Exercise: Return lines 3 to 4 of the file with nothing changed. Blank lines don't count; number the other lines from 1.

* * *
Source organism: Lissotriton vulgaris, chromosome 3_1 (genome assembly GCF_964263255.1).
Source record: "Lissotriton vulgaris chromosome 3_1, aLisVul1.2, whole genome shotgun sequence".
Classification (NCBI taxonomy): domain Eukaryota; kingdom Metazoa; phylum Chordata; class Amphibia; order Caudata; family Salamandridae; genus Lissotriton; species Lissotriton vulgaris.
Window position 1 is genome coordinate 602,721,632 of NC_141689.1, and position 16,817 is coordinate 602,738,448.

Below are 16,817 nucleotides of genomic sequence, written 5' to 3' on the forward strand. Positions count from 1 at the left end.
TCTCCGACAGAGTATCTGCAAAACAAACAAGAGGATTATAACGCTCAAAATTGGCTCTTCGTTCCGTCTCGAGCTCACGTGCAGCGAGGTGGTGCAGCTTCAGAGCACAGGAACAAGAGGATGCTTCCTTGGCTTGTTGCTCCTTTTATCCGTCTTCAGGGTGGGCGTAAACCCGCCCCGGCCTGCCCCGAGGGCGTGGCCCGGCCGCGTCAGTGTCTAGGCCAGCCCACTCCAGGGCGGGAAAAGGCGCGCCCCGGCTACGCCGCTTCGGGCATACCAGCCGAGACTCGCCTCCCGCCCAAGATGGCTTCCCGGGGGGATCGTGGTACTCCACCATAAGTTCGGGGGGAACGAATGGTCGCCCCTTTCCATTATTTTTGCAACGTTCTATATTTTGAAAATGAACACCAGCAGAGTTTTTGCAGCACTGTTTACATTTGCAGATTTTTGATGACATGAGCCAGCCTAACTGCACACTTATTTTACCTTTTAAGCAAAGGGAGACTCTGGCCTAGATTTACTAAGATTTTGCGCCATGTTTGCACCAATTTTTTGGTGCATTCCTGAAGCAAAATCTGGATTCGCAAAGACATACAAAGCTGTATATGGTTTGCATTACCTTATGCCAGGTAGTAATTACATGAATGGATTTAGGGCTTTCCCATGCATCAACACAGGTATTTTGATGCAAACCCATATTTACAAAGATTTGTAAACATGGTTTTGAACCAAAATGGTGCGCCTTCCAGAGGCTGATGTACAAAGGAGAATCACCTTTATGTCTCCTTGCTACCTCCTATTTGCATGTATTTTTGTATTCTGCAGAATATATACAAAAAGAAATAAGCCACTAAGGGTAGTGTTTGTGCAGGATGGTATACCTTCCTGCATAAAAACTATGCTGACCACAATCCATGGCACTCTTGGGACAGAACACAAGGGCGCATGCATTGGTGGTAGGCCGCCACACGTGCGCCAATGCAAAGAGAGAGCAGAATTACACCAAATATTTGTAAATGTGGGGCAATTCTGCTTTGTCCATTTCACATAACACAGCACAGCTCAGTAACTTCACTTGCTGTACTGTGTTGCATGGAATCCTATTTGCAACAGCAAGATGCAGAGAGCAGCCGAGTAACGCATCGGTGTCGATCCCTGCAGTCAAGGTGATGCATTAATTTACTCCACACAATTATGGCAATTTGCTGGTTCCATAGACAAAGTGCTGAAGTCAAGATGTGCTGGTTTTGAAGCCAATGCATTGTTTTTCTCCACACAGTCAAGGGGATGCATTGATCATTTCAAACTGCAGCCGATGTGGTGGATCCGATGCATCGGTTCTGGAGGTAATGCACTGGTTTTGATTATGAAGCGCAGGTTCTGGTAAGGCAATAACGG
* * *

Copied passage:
Classification (NCBI taxonomy): domain Eukaryota; kingdom Metazoa; phylum Chordata; class Amphibia; order Caudata; family Salamandridae; genus Lissotriton; species Lissotriton vulgaris.
Window position 1 is genome coordinate 602,721,632 of NC_141689.1, and position 16,817 is coordinate 602,738,448.